When it comes to hacking, nearly all forms of media have made the idea of it sound incredibly fun. I mean, who wouldn’t want to be an undercover agent of some sorts set with breaking into the “mainframe” of a corporation or entity in order to gather secrets? Sadly, when it comes to video games, the idea of hacking is often more exciting than the action of it. Games like “Watch Dogs” or “Bioshock” have reduced moments of “hacking” to simply solving an easy puzzle before moving on.
This is where Darknet, a hacking puzzle game for the PlayStation 4, comes in. Fully focusing on the idea of hacking, the game puts players right into the shoes of a hacker as they go about stealing money, information, and all sorts of goodies from various networks. The action of hacking starts off easy enough; each “grid” is set up in a honeycomb-esque structure, and you kickstart the hacking process by infecting a node with the virus. From there, the virus slowly creeps along the grid until it lands on the core. Standing in the way of that, however, are antiviral nodes that, when hit, put a stop to any hacking you may be doing.
A successful hack nets the player money to be used to increase your arsenal of hacking tools. These range from extra viruses to deploy at the start of a hack to various other exploits that will help your efforts in hacking. As the game progresses, hacking slowly becomes a bit easier thanks to this, though players can choose to change the difficulty of each mission before they play it, leaving it up to them as to whether or not a particular mission is a challenge or not and resulting in many moments where you’ll be battling against the clock in order to hack something. These brief moments really make you feel like you’re in a life or death situation, and if players are up for it, I’d highly recommend upping the difficulty in most of the missions.
When it comes to great puzzle games, I often gravitate to ones that allow users to reach the end through various means. In Darknet, it feels like most of the puzzles within the game had no true wrong answers. As you go through the game and gather resources and tools, you can figure out how to make it through a network at not only your own pace but with your own strategy. This is a nice change of pace when it comes to recent puzzle games, and because of the ability to figure out a multitude of things, it never makes one feel like they’re stuck.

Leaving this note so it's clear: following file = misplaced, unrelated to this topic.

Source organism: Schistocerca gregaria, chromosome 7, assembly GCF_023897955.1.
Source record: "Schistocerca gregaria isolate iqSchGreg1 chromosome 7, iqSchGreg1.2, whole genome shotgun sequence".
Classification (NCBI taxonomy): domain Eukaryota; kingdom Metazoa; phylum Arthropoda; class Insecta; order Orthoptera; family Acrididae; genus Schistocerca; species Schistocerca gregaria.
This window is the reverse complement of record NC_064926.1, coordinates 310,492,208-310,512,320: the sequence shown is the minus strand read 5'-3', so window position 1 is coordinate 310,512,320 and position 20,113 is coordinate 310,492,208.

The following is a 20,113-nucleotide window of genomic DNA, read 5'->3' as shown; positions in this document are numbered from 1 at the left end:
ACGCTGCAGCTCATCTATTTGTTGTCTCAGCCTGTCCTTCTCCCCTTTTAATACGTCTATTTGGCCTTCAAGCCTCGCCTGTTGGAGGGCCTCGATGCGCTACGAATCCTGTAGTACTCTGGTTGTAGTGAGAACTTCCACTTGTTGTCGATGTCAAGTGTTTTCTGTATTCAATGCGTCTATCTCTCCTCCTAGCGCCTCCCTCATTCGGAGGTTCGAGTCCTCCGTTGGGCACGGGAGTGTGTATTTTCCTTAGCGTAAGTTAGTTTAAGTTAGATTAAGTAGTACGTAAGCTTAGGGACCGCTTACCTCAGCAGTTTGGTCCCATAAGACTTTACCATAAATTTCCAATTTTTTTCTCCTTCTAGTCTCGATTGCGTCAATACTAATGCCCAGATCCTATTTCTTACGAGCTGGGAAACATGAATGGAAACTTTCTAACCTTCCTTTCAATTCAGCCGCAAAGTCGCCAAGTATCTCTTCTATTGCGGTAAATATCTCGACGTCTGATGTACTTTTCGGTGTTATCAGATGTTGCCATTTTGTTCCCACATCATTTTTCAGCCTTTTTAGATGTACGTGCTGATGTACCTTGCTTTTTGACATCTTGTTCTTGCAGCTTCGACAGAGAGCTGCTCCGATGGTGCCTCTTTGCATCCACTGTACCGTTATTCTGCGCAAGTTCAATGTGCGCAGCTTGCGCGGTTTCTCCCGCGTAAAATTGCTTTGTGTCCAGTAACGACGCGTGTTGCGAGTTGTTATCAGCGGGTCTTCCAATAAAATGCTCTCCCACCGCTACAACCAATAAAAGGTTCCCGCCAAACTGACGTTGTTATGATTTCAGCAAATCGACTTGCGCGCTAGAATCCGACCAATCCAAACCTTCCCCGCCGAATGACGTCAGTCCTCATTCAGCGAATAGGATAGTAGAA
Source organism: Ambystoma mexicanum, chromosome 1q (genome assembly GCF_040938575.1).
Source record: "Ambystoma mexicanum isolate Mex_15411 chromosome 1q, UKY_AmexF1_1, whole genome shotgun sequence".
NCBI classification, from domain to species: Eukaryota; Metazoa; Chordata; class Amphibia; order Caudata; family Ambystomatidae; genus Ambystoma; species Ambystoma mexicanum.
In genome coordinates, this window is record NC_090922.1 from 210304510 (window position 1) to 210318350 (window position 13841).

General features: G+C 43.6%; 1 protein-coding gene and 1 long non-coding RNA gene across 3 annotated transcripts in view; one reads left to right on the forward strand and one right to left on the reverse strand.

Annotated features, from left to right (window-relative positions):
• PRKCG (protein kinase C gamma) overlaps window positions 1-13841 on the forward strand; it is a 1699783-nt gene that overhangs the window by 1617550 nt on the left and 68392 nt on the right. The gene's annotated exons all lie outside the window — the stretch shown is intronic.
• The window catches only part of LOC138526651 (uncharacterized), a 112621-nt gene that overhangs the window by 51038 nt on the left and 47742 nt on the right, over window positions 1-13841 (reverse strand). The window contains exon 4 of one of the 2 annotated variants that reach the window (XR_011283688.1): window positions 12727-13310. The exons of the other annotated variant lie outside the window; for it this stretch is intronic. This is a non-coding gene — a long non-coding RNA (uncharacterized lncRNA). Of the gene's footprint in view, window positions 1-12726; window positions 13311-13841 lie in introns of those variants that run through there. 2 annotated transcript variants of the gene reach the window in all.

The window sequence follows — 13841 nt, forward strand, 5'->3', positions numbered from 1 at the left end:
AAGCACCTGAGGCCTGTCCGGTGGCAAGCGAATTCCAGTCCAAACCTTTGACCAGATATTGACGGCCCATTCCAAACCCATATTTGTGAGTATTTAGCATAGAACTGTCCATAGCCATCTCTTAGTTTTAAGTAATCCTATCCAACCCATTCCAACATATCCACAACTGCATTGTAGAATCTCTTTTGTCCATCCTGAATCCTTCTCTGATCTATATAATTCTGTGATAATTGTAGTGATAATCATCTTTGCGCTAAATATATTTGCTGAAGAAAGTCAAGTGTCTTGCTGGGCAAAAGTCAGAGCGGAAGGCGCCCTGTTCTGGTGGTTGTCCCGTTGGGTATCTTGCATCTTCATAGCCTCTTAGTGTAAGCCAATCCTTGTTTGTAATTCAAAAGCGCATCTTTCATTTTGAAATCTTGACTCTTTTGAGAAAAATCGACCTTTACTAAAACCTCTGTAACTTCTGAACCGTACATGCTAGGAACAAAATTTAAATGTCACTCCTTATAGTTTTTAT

While Darknet can be played without it, the game also comes with support for PlayStation’s VR accessory, PSVR. While the VR in Darknet won’t “wow” you as soon as you put it on, it does do a good job of enhancing some aspects of the game. Players can get an up-close look at the inside of the networks they’re hacking, giving you a better plan of action as you go about hacking. Sadly, hacking takes place in a 360-degree area, so if you’re planning on sitting down and enjoying some virtual reality hacking, you might want to rethink things.
If your PSVR setup is prone to tracking errors, you might also see your fair share while playing this. Oftentimes, the game wouldn’t know which way I was looking, and while this isn’t the games fault, it’s still something impeded my time playing. One of the main problems I had in my time with the VR mode was the games consistent issue of locking onto whatever direction I was looking at, which tampered with my ability to shift to various viewpoints while hacking.
With the PSVR still severely lacking in games that will blow you away, Darknet is genuinely one of the best games available for the device. Filled with challenging puzzles, the game is a great title that you can pick up and play at any time, and acts as a good stopgap for what the future of PSVR may hold.
This review is based on a digital copy of Darknet for the PlayStation 4 provided by Sony.